‘Come weal, come woe,
There is a woman, of whom not to speak in a work purporting to be a memoir of my own life would be to omit all allusion to one of the chief pleasures which has graced my later years. In the last fifteen years she has been, out of my family, my most chosen friend. She is a ray of light to me, from which I can always strike a spark by thinking of her. I do not know that I should please her or do any good by naming her. But not to allude to her in these pages would amount almost to a falsehood. I could not write truly of myself without saying that such a friend had been vouchsafed to me. I trust she may live to read the words I have now written, and to wipe away a tear as she thinks of my feeling while I write them.
He felt secure and encouraged, had visions of a BEM and made the first payment on a Morris Minor. He also bought a green eye-shade which he had long coveted and which helped him to impose his personality on the picture desk.
10 Belly-Lick, etc.
The small host of sneering, accusing eyes followed us. I took Derek's arm (why didn't he take mine?) and we went out under the hideous bright lights and turned by instinct to the right and down the hill so that we could walk faster. We didn't stop until we got to a side street and we went in there and slowly started to work our way back to where the MG was parked up the hill from the cinema.
In a letter of September 14 occurs a passage about apparent success or non-success in work. She had perhaps comforted herself from time to time with such thoughts as follow.
'Almost the very words I said to her!' exclaimed her mother. 'Now really, another time, when I know what she would tell you but for this reason, and won't, I have a great mind, my dear Doctor, to tell you myself.'
'Good night!' said I.
The French belly-religion had delivered its final kick at him the night before. Wishing to avoid Orleans, he had stopped south of this uninspiring city and had chosen a mock-Breton Auberge on the south bank of the Loire, despite its profusion of window-boxes and sham beams, ignoring the china cat pursuing the china bird across its gabled roof, because it was right on the edge of the Loire - perhaps Bond's favourite river in the world. He had stoically accepted the hammered copper wanning pans, brass cooking utensils and other antique bogosities that cluttered the walls of the entrance hall, had left his bag in his room and had gone for an agreeable walk along the softly running, swallow-skimmed river. The dining-room, in which he was one of a small handful of tourists, had sounded the alarm. Above a fireplace of electric logs and over-polished fire-irons there had hung a coloured plaster escutcheon bearing the dread device: ICY DOULCE FRANCE. All the plates, of some hideous local ware, bore the jingle, irritatingly inscrutable, 'Jamais en Vain, Toujours en Via', and the surly waiter, stale with 'fin de saison', had served him with the fly-walk of the Pate Maison (sent back for a new slice) and a Poularde & la creme that was the only genuine antique in the place. Bond had moodily washed down this sleazy provender with a bottle of instant Pouilly-Fuisse and was finally insulted the next morning by a bill for the meal in excess of five pounds.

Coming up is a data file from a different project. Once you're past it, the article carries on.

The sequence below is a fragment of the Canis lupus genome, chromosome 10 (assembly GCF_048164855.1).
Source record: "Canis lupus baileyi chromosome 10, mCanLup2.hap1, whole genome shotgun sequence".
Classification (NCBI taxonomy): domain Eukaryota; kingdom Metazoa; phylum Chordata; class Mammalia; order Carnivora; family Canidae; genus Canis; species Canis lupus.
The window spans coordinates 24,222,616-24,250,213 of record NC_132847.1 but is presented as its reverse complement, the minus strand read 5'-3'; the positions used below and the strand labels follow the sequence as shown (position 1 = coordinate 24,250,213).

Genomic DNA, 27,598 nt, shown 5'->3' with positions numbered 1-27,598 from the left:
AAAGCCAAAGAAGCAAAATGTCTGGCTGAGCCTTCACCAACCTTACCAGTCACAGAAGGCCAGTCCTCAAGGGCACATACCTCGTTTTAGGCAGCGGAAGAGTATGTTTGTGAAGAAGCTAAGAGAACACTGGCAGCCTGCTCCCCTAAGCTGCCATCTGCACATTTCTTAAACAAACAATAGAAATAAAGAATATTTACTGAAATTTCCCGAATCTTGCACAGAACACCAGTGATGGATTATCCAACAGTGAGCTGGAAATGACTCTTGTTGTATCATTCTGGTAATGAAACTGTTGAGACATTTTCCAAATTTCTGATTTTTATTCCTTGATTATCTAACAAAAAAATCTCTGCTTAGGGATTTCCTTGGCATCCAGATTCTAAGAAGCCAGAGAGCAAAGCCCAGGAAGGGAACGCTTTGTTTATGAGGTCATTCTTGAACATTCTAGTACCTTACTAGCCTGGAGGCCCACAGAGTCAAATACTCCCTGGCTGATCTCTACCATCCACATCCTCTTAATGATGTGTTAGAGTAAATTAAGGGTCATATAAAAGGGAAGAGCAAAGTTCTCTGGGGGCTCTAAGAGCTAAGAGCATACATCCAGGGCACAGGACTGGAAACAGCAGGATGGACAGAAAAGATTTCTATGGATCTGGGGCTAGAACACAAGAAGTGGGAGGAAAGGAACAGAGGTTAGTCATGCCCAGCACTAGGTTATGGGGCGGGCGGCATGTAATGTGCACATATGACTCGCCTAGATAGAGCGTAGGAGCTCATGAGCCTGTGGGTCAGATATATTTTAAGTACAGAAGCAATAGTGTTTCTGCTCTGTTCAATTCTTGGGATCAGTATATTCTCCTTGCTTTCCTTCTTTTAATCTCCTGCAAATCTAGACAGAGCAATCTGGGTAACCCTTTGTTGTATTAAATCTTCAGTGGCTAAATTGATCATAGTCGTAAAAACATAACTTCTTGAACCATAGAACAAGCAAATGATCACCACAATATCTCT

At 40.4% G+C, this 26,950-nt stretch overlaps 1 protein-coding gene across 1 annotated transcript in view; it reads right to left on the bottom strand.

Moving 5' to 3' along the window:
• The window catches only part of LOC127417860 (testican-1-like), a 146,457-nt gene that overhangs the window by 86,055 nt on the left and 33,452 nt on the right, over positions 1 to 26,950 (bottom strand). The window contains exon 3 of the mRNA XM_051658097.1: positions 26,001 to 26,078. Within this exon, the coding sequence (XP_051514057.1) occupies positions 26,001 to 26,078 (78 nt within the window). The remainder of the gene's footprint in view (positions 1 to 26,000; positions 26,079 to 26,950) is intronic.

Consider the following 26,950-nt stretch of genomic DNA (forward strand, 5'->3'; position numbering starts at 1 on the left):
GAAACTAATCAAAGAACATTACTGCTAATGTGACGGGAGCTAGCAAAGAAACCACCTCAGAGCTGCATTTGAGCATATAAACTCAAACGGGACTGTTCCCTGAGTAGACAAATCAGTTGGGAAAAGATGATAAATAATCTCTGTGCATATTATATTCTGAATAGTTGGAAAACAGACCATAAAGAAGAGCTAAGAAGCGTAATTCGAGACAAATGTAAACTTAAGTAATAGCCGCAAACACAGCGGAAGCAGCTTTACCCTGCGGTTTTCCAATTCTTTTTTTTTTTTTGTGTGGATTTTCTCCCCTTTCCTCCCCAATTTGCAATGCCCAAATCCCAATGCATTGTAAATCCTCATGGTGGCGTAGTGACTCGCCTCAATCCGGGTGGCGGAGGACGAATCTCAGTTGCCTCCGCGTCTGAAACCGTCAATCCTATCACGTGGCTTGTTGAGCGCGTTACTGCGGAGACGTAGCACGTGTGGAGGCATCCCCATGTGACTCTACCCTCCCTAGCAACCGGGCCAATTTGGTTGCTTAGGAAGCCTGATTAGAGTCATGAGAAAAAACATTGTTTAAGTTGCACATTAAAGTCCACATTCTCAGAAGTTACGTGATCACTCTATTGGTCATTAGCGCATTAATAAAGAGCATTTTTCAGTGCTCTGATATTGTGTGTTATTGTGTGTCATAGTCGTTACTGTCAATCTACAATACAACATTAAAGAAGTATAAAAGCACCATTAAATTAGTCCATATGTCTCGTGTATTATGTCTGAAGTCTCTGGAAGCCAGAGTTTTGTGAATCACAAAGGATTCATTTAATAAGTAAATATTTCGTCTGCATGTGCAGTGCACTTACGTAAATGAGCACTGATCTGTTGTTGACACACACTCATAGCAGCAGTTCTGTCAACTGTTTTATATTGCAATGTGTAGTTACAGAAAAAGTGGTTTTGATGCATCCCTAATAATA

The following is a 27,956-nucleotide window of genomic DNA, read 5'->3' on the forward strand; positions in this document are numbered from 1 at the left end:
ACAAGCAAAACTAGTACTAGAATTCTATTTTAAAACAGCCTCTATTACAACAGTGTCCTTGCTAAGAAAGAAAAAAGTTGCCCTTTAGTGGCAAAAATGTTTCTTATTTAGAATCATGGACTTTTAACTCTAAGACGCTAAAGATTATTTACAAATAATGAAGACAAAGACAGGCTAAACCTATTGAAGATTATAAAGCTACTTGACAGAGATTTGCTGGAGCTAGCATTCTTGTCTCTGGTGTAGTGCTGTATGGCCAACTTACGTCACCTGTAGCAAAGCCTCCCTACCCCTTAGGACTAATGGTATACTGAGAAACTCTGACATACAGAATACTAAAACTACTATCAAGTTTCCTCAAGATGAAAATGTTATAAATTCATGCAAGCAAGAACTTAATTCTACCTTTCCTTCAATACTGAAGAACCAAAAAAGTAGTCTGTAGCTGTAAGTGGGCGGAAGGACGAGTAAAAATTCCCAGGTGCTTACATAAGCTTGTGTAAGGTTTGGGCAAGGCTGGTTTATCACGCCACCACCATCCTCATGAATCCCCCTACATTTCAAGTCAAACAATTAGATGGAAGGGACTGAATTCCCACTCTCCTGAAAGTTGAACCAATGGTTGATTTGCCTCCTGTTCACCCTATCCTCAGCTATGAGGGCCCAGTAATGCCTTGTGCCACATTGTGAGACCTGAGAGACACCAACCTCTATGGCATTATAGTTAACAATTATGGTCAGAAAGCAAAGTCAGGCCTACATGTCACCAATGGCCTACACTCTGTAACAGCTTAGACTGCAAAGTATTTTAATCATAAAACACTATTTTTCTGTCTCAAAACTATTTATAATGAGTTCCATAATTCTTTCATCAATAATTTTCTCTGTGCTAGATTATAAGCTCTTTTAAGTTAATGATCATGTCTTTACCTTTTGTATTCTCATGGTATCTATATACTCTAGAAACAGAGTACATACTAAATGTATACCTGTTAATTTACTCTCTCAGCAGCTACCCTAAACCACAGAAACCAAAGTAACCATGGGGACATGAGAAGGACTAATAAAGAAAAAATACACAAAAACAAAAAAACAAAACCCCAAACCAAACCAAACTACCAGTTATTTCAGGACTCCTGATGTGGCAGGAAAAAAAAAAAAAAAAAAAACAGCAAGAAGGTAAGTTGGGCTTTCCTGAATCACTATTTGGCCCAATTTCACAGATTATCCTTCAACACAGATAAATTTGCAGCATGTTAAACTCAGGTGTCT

'Tell him so,' retorted Peggotty, looking out of her apron. 'He has never said a word to me about it. He knows better. If he was to make so bold as say a word to me, I should slap his face.'
The Korean bowed his head and took Bond's hand in his. He kept his fingers straight and merely bent his thumb in a light clasp. It was like holding a piece of board. He released Bond's hand and went to his neat pile of clothes.
Keep your heart aimed directly at the person you'remeeting. Don't cover your heart with your hands orarms and, when possible, unbutton your jacket or coat.
Although not really fond of work, Charlotte was a beautiful knitter. She would make most elaborate antimacassars, of delicate lace-like patterns, invented by her own busy brain; and while working thus she was able to read Shakespeare aloud. Her Father had loved Shakespeare, and Charlotte had early caught the infection of this love, never afterwards to lose it.